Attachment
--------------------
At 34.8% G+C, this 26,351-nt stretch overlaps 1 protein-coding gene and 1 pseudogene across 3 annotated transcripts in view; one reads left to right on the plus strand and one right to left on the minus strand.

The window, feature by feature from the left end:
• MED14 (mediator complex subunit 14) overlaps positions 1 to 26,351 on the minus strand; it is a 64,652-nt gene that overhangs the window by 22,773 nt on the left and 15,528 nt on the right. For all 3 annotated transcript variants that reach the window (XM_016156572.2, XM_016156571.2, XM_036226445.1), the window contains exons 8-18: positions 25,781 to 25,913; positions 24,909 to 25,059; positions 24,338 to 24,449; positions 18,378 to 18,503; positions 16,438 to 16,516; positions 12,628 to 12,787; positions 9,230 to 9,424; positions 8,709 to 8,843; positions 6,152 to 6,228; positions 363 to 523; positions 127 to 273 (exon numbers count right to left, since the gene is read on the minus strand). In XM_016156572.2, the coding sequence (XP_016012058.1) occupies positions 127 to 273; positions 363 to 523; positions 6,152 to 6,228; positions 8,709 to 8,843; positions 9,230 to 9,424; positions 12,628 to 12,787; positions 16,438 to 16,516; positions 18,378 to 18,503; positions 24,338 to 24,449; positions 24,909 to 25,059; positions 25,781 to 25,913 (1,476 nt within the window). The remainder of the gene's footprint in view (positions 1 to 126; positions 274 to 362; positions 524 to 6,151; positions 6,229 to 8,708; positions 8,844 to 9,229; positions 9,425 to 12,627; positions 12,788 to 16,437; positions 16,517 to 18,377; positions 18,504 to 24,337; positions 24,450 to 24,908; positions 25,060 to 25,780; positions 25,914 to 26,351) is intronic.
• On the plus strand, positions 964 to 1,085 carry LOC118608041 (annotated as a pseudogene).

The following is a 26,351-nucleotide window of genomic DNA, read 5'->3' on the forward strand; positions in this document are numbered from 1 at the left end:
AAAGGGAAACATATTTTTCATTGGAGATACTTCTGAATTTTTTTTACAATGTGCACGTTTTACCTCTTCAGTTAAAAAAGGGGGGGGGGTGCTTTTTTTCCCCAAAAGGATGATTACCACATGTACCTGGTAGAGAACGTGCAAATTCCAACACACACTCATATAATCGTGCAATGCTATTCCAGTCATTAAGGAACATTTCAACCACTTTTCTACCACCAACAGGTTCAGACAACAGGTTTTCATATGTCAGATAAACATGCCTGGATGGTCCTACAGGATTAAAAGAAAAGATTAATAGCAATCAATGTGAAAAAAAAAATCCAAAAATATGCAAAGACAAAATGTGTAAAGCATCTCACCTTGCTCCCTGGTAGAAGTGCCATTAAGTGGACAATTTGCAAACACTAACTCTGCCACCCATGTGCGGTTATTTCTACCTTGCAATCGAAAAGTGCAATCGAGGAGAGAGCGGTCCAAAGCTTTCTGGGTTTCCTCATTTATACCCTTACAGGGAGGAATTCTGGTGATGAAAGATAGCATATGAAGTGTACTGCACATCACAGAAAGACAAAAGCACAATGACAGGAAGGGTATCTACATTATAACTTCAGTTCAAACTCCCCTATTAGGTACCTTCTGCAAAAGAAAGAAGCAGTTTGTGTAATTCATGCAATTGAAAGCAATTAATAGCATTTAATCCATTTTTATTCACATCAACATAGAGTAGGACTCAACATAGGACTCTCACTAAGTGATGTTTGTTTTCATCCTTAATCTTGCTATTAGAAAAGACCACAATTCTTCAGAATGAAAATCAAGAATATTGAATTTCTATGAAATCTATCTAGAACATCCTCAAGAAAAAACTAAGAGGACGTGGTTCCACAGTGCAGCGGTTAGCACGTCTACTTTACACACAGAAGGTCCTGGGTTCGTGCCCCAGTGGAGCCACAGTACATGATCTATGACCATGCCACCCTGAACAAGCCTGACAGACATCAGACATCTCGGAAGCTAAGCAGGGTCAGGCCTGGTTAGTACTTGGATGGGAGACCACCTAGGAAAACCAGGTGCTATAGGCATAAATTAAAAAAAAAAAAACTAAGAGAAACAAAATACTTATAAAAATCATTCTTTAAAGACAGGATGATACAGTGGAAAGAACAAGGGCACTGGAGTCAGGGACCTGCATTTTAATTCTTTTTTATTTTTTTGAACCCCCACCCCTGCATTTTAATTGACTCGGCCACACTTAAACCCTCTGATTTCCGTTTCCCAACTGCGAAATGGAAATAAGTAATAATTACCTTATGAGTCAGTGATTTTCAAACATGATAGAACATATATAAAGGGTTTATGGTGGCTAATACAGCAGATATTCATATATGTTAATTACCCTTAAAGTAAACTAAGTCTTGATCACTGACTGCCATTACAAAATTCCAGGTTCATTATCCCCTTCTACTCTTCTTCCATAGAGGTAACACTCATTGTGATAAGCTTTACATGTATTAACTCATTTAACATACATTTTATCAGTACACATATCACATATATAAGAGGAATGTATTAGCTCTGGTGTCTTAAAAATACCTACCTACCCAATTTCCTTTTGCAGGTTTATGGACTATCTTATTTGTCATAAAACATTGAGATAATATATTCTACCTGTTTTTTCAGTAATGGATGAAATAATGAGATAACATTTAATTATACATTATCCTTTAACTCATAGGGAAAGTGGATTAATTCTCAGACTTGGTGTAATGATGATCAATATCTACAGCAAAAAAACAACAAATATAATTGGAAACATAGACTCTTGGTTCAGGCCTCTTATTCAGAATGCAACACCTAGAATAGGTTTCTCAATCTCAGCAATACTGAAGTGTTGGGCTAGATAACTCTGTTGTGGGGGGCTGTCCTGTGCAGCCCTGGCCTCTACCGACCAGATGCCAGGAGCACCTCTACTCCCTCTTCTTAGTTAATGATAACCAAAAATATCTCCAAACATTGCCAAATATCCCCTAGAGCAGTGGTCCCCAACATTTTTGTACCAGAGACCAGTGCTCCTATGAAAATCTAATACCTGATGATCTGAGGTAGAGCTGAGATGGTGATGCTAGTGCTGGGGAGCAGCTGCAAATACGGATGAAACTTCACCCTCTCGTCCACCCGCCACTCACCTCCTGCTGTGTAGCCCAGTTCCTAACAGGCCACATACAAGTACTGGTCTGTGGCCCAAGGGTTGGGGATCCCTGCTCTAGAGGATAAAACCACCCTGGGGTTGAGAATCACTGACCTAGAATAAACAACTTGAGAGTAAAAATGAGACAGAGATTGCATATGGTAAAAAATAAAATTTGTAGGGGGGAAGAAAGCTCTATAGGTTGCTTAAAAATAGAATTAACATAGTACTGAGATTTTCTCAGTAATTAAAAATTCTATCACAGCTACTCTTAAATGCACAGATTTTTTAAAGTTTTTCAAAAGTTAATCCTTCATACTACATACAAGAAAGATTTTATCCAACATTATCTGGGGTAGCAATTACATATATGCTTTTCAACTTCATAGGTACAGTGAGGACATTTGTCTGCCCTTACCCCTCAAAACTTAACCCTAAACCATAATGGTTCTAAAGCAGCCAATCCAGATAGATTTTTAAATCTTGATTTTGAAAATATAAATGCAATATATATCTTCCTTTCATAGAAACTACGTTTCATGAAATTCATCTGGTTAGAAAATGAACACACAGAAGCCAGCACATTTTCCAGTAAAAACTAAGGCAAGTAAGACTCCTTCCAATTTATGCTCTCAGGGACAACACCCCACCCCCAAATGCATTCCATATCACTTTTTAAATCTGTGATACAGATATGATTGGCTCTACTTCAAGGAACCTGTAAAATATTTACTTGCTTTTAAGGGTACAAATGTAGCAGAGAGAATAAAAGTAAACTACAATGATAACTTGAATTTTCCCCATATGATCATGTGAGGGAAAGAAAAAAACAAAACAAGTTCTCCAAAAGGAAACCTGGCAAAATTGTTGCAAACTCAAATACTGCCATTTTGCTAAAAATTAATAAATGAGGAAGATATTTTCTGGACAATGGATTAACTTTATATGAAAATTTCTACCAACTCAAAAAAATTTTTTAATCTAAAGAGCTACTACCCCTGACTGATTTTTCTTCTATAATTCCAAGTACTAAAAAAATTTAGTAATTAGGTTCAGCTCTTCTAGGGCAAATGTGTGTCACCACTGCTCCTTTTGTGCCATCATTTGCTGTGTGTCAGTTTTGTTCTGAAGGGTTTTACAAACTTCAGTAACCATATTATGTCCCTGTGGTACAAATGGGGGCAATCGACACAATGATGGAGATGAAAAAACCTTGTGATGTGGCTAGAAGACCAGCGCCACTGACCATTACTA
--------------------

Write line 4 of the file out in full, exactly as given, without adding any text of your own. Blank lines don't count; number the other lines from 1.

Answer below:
• On the plus strand, positions 964 to 1,085 carry LOC118608041 (annotated as a pseudogene).